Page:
The mistake is to assume that this implies that we cannot write a computer programmer who does this task better than any human driver. We do not write computer programs for these tasks by enumeration of rules. We write subsystems, we empirically test (or have the machine empirically test), and w’ e end up with a system much more complex than any single human mind can grasp. This has nothing to do with computers, by the way, nobody can imagine the set of rules that run any large industry: humans can collectively build unimaginably complex systems. In the end, most of the “rules” are implicit in the code and are never even written out.

(Another mistake is that this implicitly assumes that the human driver is somehow doing more than following rules. We all follow rules, except that we follow rules encoded in synapse connections and neuro-transmitter levels rather than magnetic orientations; but rules nonetheless. Or God exists, but I have no need for that hypothesis.)

The second fallacy is even more obvious:

The technology theorist Kevin Kelly, commenting on the link between automation and pilot error, argued that the obvious solution is to develop an entirely autonomous autopilot: “Human pilots should not be flying planes in the long run.” […] That idea is seductive, but no machine is infallible. Sooner or later, even the most advanced technology will break down, misfire, or, in the case of a computerized system, encounter circumstances that its designers never anticipated.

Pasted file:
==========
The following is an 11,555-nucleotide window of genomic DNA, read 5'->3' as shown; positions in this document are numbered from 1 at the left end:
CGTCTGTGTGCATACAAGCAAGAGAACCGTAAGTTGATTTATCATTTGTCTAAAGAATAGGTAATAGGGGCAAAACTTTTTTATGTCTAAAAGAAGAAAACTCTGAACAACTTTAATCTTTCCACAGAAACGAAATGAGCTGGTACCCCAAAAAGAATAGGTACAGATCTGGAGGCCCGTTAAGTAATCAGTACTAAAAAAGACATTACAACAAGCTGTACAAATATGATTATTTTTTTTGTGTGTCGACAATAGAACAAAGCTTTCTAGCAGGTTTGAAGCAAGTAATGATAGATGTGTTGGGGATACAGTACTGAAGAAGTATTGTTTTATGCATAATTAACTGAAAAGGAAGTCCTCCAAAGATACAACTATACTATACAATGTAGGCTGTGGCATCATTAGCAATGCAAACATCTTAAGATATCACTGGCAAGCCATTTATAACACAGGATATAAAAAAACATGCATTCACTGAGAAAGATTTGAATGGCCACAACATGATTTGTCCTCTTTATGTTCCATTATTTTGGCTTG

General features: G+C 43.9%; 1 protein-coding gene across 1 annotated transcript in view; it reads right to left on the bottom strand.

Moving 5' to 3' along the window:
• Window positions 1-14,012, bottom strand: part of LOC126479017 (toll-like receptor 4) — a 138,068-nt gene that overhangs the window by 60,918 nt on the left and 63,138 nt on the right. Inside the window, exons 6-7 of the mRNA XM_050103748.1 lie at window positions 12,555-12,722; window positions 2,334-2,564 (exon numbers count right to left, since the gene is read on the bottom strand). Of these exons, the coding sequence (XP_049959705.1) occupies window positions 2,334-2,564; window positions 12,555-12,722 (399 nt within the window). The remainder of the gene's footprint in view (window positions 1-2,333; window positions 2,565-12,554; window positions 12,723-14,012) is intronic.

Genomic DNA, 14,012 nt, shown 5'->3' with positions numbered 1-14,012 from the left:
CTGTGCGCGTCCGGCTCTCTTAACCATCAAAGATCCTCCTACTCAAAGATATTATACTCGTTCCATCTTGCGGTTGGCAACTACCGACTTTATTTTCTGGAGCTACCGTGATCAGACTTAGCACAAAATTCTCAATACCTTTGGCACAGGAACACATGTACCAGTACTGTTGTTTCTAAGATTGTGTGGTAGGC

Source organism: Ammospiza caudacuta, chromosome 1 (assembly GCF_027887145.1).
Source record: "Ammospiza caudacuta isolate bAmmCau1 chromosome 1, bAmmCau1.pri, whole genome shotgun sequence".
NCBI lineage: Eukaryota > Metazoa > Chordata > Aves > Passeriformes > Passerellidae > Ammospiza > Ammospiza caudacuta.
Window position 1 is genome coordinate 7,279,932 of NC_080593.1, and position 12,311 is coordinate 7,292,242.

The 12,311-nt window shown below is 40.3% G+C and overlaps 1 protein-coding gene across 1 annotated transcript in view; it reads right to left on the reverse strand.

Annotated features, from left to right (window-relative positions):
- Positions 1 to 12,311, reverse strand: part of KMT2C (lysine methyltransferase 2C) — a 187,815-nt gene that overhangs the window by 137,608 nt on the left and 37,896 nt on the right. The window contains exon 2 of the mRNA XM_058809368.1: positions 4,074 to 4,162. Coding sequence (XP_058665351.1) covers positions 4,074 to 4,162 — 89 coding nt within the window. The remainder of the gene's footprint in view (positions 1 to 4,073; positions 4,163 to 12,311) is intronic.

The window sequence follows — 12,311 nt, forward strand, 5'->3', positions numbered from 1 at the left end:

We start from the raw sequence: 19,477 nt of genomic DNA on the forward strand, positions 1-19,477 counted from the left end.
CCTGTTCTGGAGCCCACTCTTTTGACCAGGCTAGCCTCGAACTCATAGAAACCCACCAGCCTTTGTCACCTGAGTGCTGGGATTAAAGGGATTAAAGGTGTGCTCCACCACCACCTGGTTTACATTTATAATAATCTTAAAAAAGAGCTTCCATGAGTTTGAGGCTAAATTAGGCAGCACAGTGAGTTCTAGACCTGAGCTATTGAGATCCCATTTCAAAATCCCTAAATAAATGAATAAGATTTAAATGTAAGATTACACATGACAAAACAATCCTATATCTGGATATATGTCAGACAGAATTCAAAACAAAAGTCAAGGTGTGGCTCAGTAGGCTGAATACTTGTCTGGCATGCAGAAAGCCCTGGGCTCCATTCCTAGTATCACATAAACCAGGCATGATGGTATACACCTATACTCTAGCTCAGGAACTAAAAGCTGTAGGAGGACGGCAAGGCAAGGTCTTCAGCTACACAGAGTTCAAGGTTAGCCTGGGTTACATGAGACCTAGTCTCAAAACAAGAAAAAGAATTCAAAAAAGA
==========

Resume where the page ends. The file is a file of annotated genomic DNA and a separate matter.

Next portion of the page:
This is textbook nirvana fallacy.

§

I often wonder whether my daughter will ever be allowed to drive a car in the Western world. I think that allowing humans to drive cars on public roads will be seen as we now look at the working conditions of 19th century factories: dangerous choices that can only be explained by the lack of better options.

Friday Links

1. The Life Cycle of Medical Ideas

I was always taught that there were two kinds of medicine. Real medicine, which has been proven to work by studies. And alternative medicine, which has been proven not to work by studies but people still use it anyway because they are stupid.